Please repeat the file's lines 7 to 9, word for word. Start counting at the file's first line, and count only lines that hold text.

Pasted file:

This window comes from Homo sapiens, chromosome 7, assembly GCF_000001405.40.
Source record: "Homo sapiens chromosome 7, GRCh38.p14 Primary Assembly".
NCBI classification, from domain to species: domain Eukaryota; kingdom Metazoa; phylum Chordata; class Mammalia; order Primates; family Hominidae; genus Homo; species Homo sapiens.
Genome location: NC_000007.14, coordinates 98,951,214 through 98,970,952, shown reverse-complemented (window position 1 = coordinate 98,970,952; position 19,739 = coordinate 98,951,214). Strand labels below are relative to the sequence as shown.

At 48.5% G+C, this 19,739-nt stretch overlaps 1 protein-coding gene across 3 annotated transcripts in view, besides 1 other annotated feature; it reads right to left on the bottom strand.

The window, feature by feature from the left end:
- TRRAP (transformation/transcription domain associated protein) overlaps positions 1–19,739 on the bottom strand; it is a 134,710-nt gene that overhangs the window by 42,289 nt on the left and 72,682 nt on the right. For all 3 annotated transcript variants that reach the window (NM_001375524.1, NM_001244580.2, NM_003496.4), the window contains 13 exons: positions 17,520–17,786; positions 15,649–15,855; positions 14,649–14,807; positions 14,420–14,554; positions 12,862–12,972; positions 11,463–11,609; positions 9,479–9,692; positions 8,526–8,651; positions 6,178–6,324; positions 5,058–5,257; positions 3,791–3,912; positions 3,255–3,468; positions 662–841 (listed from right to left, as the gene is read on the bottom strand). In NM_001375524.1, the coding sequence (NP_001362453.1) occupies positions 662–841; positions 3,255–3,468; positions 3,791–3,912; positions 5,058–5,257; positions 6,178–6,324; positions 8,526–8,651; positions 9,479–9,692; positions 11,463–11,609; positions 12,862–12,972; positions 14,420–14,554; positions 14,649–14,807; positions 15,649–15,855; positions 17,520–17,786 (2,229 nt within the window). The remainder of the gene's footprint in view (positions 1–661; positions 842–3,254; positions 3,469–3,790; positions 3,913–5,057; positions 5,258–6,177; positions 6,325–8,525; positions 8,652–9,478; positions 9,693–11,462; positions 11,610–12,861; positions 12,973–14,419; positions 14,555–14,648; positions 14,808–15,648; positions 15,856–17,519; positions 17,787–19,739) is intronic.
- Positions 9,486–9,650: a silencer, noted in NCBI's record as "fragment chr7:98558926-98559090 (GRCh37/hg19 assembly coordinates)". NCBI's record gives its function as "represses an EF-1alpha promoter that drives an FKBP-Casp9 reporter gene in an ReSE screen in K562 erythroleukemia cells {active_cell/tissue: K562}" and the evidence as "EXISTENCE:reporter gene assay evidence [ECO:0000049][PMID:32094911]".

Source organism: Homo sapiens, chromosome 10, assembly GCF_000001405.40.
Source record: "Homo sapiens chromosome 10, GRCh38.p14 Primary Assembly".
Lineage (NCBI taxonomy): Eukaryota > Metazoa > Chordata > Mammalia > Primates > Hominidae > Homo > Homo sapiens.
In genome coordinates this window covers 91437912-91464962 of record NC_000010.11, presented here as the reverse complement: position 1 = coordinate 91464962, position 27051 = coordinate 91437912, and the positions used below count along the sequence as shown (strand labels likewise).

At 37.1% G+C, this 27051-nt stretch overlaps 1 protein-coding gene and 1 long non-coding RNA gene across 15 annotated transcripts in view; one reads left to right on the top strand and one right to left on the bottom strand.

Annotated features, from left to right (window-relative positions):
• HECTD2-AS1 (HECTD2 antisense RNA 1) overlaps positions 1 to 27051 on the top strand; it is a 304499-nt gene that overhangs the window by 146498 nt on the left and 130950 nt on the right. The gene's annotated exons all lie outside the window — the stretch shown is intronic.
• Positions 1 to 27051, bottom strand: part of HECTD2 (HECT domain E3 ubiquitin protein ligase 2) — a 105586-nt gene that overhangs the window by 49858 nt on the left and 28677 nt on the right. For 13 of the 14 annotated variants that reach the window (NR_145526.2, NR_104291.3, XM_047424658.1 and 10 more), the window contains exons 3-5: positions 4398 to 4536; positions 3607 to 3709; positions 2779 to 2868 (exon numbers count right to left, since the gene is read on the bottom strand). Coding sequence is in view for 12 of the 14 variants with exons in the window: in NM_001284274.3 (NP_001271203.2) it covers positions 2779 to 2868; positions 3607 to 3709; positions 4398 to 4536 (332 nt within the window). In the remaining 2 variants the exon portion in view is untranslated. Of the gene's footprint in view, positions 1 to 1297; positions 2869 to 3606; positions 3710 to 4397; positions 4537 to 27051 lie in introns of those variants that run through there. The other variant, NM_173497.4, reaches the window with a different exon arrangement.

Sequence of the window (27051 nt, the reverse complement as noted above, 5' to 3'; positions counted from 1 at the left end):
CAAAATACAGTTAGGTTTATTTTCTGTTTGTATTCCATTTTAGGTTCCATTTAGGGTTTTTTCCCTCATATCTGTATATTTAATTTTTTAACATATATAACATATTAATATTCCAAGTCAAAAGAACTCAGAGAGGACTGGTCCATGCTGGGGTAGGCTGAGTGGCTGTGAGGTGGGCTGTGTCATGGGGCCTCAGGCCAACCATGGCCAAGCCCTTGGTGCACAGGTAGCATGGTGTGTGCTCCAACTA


- TRRAP (transformation/transcription domain associated protein) overlaps positions 1–19,739 on the bottom strand; it is a 134,710-nt gene that overhangs the window by 42,289 nt on the left and 72,682 nt on the right. For all 3 annotated transcript variants that reach the window (NM_001375524.1, NM_001244580.2, NM_003496.4), the window contains 13 exons: positions 17,520–17,786; positions 15,649–15,855; positions 14,649–14,807; positions 14,420–14,554; positions 12,862–12,972; positions 11,463–11,609; positions 9,479–9,692; positions 8,526–8,651; positions 6,178–6,324; positions 5,058–5,257; positions 3,791–3,912; positions 3,255–3,468; positions 662–841 (listed from right to left, as the gene is read on the bottom strand). In NM_001375524.1, the coding sequence (NP_001362453.1) occupies positions 662–841; positions 3,255–3,468; positions 3,791–3,912; positions 5,058–5,257; positions 6,178–6,324; positions 8,526–8,651; positions 9,479–9,692; positions 11,463–11,609; positions 12,862–12,972; positions 14,420–14,554; positions 14,649–14,807; positions 15,649–15,855; positions 17,520–17,786 (2,229 nt within the window). The remainder of the gene's footprint in view (positions 1–661; positions 842–3,254; positions 3,469–3,790; positions 3,913–5,057; positions 5,258–6,177; positions 6,325–8,525; positions 8,652–9,478; positions 9,693–11,462; positions 11,610–12,861; positions 12,973–14,419; positions 14,555–14,648; positions 14,808–15,648; positions 15,856–17,519; positions 17,787–19,739) is intronic.
- Positions 9,486–9,650: a silencer, noted in NCBI's record as "fragment chr7:98558926-98559090 (GRCh37/hg19 assembly coordinates)". NCBI's record gives its function as "represses an EF-1alpha promoter that drives an FKBP-Casp9 reporter gene in an ReSE screen in K562 erythroleukemia cells {active_cell/tissue: K562}" and the evidence as "EXISTENCE:reporter gene assay evidence [ECO:0000049][PMID:32094911]".

Source organism: Homo sapiens, chromosome 10, assembly GCF_000001405.40.